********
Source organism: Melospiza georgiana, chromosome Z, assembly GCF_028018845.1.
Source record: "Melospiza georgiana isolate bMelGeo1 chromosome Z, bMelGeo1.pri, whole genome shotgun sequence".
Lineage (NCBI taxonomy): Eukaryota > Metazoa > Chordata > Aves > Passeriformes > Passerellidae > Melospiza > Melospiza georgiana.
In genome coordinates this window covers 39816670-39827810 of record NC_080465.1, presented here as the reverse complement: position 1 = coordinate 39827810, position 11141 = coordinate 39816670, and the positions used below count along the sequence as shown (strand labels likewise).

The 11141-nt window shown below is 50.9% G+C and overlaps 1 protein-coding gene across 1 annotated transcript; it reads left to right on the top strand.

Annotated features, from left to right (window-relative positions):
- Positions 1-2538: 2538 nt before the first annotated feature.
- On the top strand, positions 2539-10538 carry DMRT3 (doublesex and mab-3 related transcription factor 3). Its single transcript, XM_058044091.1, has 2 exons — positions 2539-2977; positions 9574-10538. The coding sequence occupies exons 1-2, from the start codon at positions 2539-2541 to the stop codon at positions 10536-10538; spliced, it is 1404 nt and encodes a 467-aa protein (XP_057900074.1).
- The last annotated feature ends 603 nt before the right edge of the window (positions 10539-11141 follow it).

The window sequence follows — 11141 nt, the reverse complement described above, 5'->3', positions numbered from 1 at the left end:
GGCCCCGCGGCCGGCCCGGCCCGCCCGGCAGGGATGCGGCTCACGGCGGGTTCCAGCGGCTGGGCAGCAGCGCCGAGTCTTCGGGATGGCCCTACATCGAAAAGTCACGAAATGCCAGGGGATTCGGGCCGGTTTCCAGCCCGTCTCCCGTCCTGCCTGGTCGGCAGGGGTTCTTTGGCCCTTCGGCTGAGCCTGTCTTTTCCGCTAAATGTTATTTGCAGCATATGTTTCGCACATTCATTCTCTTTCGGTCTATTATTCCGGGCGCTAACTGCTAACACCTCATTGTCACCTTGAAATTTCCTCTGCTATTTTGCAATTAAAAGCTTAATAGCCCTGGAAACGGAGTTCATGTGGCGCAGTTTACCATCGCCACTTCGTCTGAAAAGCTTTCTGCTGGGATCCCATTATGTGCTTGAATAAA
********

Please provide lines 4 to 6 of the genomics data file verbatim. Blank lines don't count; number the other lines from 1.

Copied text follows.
In genome coordinates this window covers 39816670-39827810 of record NC_080465.1, presented here as the reverse complement: position 1 = coordinate 39827810, position 11141 = coordinate 39816670, and the positions used below count along the sequence as shown (strand labels likewise).

The 11141-nt window shown below is 50.9% G+C and overlaps 1 protein-coding gene across 1 annotated transcript; it reads left to right on the top strand.

Annotated features, from left to right (window-relative positions):